How do you pronounce biopic, synod, and Breughel? - and why? Do our cake and archaic sound the same? Where does the stress go in stalagmite? What's odd about the word epergne? As a finale, the author writes a letter to his 16-year-old self.
Review of Pragmatics across Languages and Cultures
In recent years, quite a number of linguistic disciplines have seen the publication of large handbook projects in order to document the state of the art of the specific field and make available current international research to students and scholars alike. The field of pragmatics forms no exception to this trend, with an ambitious, multi-volume ‘Handbook of Pragmatics’ series currently being published by de Gruyter Mouton. One of the challenges of such a project is to segment the complexities and interrelated key topics of a field into digestible morsels without too many overlaps, repetitions and redundancies. The general editors of the project, Wolfram Bublitz, Andreas H. Jucker and Klaus P. Schneider explain their concept of the nine volume project in their preface: the first three volumes lay out the ''foundations of pragmatics,'' (2010: vi) with a volume of that title (‘foundations’) forming the beginning, followed by speech actions (vol. 2) and discourse (vol. 3) as micro and macro level foundations. Next in line are cognitive (vol. 4), societal (vol. 5), and interactional (vol. 6) perspectives. The last three volumes, finally, are dedicated to discussing variability from a cultural and contrastive (vol. 7), a diachronic (vol. 8) and a medial perspective (vol. 9). Three volumes were published in 2010 (vols. 6, 7, and 8), and two, including the foundation volume, followed in 2011 (vols. 1 and 5), while the remaining four (2, 3, 4, and 9) are due to appear in late 2012 and 2013.
Pragmatics across Languages and Cultures (vol. 7), edited by Anna Trosborg, was one of the first volumes in this series available to the reader. Its focus on cultural and contrastive variability promises to bring together studies on cross-linguistic and cross-cultural pragmatics. As the editor points out in her introduction, ''in principle, all aspects of pragmatics may be subjected to cross-cultural comparison, but interest has centered on two dominant areas, namely speech act theory and Brown and Levinson's theory of politeness'' (3).
These two areas, however, are also the explicit focus of two other volumes, (vol. 2 and vol. 6). The topics in this volume mainly cover interlanguage pragmatics, and particularly, pragmatics in L2s and in education and business, even though speech acts and politeness theory are often underlying themes. The concentration on interlanguage pragmatics makes sense considering the long-standing interest of the editor who, as early as 1995, authored a study on the subject (Trosborg 1995). In her introduction, Trosborg sets out to define the differences between the central terms in the volume: contrastive, cross-cultural, and intercultural pragmatics. The first of these types is defined as follows: “[c]ontrastive pragmatics analysis points to language differences as linguistic phenomena” (2). On the other hand, the latter two terms deal with the study of pragmatics phenomena which relate to cultural differences: “cross-cultural pragmatics is used to designate comparative cultural studies obtained independently from different cultural groups”; and “intercultural pragmatics is saved for intercultural interaction where data is obtained when people from different cultural groups interact” (2). The relationship between language and culture is seen here in an emphatically straightforward way (“Language is culture -- culture is language. Culture and language are intertwined and shape each other. The two are inseparable [...],” (2)), which does not take into account the complexities of, for instance, pluricentric languages, multilingual settings, or postcolonial situations.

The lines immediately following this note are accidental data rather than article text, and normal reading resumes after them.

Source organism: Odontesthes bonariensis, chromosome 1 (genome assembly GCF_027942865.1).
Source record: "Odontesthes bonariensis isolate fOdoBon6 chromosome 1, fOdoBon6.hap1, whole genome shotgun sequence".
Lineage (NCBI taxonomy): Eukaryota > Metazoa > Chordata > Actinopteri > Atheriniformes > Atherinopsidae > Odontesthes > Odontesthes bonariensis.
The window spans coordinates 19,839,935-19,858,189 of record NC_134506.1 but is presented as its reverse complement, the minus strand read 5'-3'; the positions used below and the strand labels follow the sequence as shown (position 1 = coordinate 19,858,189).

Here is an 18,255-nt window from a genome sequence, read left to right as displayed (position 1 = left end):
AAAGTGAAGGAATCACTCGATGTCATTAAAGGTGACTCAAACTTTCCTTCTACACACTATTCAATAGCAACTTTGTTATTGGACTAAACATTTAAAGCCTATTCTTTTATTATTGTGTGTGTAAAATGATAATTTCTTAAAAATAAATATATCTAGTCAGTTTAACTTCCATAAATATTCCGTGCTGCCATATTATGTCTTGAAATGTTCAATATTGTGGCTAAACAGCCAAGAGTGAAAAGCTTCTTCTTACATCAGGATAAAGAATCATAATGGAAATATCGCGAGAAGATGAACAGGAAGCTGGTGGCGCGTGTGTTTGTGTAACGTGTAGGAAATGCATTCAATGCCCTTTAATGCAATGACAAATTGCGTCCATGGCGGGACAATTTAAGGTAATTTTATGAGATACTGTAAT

The 628-page volume consists of altogether 21 contributions by renowned authors in the field which are grouped together in four different parts. Section I (Contrastive, Cross-cultural and Intercultural Pragmatics) seeks to follow a development from contrastive to intercultural interactions and therefore appears as the least thematically homogeneous group. Anna Wierzbicka (“Cultural scripts and international communication”), well known for her work on cultural scripts, uses this tool for a comparison of various speech practices (e.g. making a request, making personal remarks) in different languages. Rong Chen carries out a cross-cultural investigation of a particular speech act in her article, “Compliment and compliment response research: A cross-cultural survey.” Rosina Márquez Reiter and Kang-kwong Luke’s contribution focuses on pragmatic differences in organisational features of a classic in conversation analysis, telephone conversation openings. Their survey not only includes various languages/cultural backgrounds of callers but also a range of different institutional settings (e.g. calls to help lines, general service calls, calls to and from call centres). Unlike cross-cultural investigations of politeness issues, studies on intercultural (im)politeness are relatively scarce. Michael Haugh’s chapter on this issue addresses the difficulties in bringing together a micro perspective (i.e. interactions between individuals) and a macro perspective (i.e. expectations about language use across various cultural groups) and comes up with a number of proposals for the reconciliation of these perceptions. Rong Chen’s second article in the section, “Pragmatics between East and West: Similar or different?,” provides an overview of the long-standing East-West debate, particularly in politeness studies. Finally, Helen Spencer-Oatey’s “Intercultural competence and pragmatics research: Examining the interface through studies of intercultural business discourse” prepares the ground for Section IV through her discussion of various frameworks for conceptualising intercultural competence in business communication.